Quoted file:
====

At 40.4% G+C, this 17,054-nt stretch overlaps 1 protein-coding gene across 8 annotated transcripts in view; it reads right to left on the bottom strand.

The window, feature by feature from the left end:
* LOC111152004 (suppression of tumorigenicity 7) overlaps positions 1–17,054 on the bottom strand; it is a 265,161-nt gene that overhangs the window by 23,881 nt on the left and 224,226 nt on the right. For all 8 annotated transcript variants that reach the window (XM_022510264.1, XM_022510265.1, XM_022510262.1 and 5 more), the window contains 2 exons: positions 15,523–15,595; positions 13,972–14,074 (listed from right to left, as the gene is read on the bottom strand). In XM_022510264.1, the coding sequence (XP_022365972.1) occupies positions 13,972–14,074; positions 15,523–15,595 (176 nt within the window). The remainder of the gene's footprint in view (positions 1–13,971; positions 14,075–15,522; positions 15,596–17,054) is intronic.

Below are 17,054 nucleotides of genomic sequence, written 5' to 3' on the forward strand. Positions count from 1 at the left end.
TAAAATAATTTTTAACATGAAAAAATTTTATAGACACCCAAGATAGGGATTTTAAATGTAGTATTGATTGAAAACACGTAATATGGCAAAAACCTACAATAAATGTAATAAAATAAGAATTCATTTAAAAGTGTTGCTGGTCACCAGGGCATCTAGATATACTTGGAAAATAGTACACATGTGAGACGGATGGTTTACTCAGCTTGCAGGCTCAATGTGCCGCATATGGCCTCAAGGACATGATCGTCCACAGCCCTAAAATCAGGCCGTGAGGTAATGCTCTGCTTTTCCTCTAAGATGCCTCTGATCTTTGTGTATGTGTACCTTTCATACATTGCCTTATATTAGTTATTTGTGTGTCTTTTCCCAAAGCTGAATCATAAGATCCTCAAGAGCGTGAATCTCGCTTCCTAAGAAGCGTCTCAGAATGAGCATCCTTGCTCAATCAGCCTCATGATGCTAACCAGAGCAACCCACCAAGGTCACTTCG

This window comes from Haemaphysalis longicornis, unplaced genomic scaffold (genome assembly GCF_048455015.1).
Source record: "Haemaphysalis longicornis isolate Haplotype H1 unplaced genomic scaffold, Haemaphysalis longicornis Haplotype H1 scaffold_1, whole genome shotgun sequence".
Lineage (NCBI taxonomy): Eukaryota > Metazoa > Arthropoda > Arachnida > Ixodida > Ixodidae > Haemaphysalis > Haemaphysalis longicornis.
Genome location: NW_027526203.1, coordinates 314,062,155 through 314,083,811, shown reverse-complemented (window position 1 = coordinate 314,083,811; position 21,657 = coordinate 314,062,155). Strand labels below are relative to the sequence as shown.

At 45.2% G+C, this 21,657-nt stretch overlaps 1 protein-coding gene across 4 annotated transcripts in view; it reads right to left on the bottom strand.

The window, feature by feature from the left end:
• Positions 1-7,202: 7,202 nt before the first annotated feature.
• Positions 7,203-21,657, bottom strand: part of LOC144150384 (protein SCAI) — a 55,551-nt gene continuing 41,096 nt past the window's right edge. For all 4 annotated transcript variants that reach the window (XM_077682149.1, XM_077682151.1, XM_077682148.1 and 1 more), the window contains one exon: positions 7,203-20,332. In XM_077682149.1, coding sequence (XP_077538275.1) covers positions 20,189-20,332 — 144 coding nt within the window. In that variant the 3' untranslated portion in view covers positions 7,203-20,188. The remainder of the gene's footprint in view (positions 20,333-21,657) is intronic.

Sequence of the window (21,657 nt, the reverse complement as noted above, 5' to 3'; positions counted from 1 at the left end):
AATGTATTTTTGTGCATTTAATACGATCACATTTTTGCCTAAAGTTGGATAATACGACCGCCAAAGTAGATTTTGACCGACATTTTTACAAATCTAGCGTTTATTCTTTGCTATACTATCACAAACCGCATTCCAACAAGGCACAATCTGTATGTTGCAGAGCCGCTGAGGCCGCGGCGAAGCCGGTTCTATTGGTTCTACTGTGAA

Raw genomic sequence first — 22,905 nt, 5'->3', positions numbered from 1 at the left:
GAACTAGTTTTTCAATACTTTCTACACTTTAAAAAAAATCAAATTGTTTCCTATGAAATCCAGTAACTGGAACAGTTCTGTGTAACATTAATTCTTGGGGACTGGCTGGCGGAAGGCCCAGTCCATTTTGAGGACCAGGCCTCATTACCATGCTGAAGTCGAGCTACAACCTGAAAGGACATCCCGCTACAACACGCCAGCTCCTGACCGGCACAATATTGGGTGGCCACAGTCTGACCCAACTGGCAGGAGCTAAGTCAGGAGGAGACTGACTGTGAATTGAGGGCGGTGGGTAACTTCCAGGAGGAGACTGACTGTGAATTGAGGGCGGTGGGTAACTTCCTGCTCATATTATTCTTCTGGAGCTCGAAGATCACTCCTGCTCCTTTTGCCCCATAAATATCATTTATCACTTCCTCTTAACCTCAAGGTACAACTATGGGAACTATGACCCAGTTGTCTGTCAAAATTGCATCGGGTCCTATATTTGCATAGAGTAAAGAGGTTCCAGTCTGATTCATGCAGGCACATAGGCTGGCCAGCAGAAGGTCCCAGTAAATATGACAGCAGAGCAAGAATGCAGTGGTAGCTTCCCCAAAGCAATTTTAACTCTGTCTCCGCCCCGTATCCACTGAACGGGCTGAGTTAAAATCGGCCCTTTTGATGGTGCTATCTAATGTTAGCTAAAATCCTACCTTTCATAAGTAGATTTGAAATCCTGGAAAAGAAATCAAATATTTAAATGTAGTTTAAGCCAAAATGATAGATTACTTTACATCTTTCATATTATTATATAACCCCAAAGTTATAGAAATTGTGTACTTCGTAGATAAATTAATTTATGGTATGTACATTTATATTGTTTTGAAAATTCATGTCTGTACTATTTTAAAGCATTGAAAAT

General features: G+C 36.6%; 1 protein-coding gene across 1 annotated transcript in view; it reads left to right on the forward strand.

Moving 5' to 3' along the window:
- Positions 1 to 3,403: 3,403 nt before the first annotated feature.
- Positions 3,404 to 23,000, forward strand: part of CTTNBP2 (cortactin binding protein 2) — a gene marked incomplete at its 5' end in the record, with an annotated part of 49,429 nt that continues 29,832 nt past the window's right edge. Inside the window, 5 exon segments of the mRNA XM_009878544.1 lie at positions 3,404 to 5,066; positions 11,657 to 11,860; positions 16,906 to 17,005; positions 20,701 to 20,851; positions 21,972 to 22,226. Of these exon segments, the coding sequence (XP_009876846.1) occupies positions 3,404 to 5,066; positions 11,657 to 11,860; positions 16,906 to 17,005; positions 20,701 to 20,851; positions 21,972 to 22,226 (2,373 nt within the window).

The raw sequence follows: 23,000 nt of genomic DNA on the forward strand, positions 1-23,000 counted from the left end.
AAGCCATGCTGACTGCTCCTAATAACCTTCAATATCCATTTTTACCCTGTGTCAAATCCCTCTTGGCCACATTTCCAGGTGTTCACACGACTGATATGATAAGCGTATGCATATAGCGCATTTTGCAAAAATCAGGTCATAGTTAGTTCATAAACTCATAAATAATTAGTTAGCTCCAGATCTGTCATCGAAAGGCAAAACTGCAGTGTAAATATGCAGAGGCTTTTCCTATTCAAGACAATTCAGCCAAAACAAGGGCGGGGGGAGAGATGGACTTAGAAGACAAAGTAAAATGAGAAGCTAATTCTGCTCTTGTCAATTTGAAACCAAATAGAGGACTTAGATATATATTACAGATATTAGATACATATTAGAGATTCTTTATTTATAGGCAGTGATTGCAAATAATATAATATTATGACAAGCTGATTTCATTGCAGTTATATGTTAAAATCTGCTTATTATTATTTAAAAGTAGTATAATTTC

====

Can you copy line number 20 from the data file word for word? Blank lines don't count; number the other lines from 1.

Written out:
- Positions 1 to 3,403: 3,403 nt before the first annotated feature.